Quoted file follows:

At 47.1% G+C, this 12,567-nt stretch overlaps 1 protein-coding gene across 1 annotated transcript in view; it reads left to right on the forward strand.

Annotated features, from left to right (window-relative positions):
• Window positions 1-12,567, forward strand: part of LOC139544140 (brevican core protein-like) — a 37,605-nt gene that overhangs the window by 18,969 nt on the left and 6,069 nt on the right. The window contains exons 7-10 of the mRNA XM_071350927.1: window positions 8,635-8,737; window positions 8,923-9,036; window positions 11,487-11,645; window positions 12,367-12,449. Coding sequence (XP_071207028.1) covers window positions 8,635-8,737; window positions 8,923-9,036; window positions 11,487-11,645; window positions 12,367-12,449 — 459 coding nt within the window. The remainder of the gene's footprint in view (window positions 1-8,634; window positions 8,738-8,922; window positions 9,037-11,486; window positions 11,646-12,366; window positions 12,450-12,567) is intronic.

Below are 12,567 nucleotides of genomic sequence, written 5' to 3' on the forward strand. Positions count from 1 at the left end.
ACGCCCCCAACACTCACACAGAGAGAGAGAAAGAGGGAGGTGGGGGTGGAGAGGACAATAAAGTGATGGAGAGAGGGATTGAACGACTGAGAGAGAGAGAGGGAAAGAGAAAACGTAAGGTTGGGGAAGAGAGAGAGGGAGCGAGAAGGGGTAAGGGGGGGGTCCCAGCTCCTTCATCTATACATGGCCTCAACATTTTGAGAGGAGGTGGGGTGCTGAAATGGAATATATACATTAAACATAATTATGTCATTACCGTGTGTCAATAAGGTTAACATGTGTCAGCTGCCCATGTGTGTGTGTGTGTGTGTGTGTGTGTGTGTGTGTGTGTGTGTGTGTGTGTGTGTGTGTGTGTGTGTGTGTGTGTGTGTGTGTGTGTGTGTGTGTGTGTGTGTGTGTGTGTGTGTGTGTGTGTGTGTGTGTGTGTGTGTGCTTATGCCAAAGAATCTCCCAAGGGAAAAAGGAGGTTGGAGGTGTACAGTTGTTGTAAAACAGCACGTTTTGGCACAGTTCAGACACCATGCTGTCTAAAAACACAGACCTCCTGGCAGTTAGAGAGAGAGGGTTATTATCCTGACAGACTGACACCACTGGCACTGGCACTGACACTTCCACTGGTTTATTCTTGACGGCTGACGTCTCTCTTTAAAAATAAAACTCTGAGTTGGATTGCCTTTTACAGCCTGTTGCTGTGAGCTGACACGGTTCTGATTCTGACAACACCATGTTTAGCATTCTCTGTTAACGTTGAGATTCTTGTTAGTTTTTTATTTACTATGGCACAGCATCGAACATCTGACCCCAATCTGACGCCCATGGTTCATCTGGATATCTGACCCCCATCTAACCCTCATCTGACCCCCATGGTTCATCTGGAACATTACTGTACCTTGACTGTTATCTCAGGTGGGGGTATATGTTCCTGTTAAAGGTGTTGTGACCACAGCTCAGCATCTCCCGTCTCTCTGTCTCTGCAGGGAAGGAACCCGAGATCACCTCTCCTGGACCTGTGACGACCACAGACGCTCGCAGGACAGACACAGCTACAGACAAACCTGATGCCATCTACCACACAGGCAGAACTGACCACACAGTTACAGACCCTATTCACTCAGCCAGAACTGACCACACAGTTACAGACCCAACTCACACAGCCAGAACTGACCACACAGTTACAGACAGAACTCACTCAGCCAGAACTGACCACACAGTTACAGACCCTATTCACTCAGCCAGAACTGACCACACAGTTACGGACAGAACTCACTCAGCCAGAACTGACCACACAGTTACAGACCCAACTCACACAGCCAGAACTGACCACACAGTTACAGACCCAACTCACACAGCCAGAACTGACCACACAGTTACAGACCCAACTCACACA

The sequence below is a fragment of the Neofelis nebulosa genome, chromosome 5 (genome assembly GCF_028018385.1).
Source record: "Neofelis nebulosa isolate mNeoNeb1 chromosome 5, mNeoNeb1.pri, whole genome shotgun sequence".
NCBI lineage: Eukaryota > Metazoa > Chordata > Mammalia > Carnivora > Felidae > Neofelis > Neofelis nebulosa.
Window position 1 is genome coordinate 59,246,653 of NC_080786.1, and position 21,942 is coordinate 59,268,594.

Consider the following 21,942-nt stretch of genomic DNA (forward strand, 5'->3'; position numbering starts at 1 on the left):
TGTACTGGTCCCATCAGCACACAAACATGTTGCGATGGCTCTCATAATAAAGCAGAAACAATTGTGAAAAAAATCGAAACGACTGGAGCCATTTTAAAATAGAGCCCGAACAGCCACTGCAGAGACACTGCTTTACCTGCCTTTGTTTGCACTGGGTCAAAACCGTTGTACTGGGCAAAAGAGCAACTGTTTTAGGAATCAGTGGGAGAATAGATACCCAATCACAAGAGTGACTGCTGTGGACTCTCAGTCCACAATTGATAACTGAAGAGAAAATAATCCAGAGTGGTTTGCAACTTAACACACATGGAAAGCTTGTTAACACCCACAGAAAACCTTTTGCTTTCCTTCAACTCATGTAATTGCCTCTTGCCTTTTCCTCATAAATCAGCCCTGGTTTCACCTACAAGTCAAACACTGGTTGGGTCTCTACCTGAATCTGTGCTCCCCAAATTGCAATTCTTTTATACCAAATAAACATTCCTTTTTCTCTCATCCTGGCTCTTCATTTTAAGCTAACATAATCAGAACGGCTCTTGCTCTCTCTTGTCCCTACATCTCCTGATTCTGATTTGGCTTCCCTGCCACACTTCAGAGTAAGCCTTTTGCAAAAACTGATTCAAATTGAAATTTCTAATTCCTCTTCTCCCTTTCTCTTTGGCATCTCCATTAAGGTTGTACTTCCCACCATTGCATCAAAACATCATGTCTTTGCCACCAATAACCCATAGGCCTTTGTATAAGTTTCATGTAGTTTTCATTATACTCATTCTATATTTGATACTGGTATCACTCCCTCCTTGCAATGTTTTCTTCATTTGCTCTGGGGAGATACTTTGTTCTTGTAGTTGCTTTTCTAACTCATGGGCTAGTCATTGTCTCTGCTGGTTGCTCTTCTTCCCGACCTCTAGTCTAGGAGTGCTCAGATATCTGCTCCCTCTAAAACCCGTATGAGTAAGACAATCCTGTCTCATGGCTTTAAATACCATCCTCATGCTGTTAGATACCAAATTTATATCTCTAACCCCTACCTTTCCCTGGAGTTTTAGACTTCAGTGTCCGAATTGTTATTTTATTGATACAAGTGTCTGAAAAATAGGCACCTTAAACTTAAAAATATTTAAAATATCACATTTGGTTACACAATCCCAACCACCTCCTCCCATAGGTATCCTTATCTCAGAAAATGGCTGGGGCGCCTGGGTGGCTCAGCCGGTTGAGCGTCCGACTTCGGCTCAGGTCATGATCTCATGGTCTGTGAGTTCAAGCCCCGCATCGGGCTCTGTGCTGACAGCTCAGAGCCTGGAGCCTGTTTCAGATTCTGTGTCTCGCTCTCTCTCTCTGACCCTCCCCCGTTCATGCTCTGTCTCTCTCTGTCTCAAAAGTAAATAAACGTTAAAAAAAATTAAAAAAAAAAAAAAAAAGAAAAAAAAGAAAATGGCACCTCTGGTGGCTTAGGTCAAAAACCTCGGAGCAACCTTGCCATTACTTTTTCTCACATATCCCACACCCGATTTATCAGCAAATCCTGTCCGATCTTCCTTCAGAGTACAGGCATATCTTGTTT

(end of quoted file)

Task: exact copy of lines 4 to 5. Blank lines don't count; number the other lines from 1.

Below are 12,567 nucleotides of genomic sequence, written 5' to 3' on the forward strand. Positions count from 1 at the left end.
ACGCCCCCAACACTCACACAGAGAGAGAGAAAGAGGGAGGTGGGGGTGGAGAGGACAATAAAGTGATGGAGAGAGGGATTGAACGACTGAGAGAGAGAGAGGGAAAGAGAAAACGTAAGGTTGGGGAAGAGAGAGAGGGAGCGAGAAGGGGTAAGGGGGGGGTCCCAGCTCCTTCATCTATACATGGCCTCAACATTTTGAGAGGAGGTGGGGTGCTGAAATGGAATATATACATTAAACATAATTATGTCATTACCGTGTGTCAATAAGGTTAACATGTGTCAGCTGCCCATGTGTGTGTGTGTGTGTGTGTGTGTGTGTGTGTGTGTGTGTGTGTGTGTGTGTGTGTGTGTGTGTGTGTGTGTGTGTGTGTGTGTGTGTGTGTGTGTGTGTGTGTGTGTGTGTGTGTGTGTGTGTGTGTGTGTGTGTGTGCTTATGCCAAAGAATCTCCCAAGGGAAAAAGGAGGTTGGAGGTGTACAGTTGTTGTAAAACAGCACGTTTTGGCACAGTTCAGACACCATGCTGTCTAAAAACACAGACCTCCTGGCAGTTAGAGAGAGAGGGTTATTATCCTGACAGACTGACACCACTGGCACTGGCACTGACACTTCCACTGGTTTATTCTTGACGGCTGACGTCTCTCTTTAAAAATAAAACTCTGAGTTGGATTGCCTTTTACAGCCTGTTGCTGTGAGCTGACACGGTTCTGATTCTGACAACACCATGTTTAGCATTCTCTGTTAACGTTGAGATTCTTGTTAGTTTTTTATTTACTATGGCACAGCATCGAACATCTGACCCCAATCTGACGCCCATGGTTCATCTGGATATCTGACCCCCATCTAACCCTCATCTGACCCCCATGGTTCATCTGGAACATTACTGTACCTTGACTGTTATCTCAGGTGGGGGTATATGTTCCTGTTAAAGGTGTTGTGACCACAGCTCAGCATCTCCCGTCTCTCTGTCTCTGCAGGGAAGGAACCCGAGATCACCTCTCCTGGACCTGTGACGACCACAGACGCTCGCAGGACAGACACAGCTACAGACAAACCTGATGCCATCTACCACACAGGCAGAACTGACCACACAGTTACAGACCCTATTCACTCAGCCAGAACTGACCACACAGTTACAGACCCAACTCACACAGCCAGAACTGACCACACAGTTACAGACAGAACTCACTCAGCCAGAACTGACCACACAGTTACAGACCCTATTCACTCAGCCAGAACTGACCACACAGTTACGGACAGAACTCACTCAGCCAGAACTGACCACACAGTTACAGACCCAACTCACACAGCCAGAACTGACCACACAGTTACAGACCCAACTCACACAGCCAGAACTGACCACACAGTTACAGACCCAACTCACACA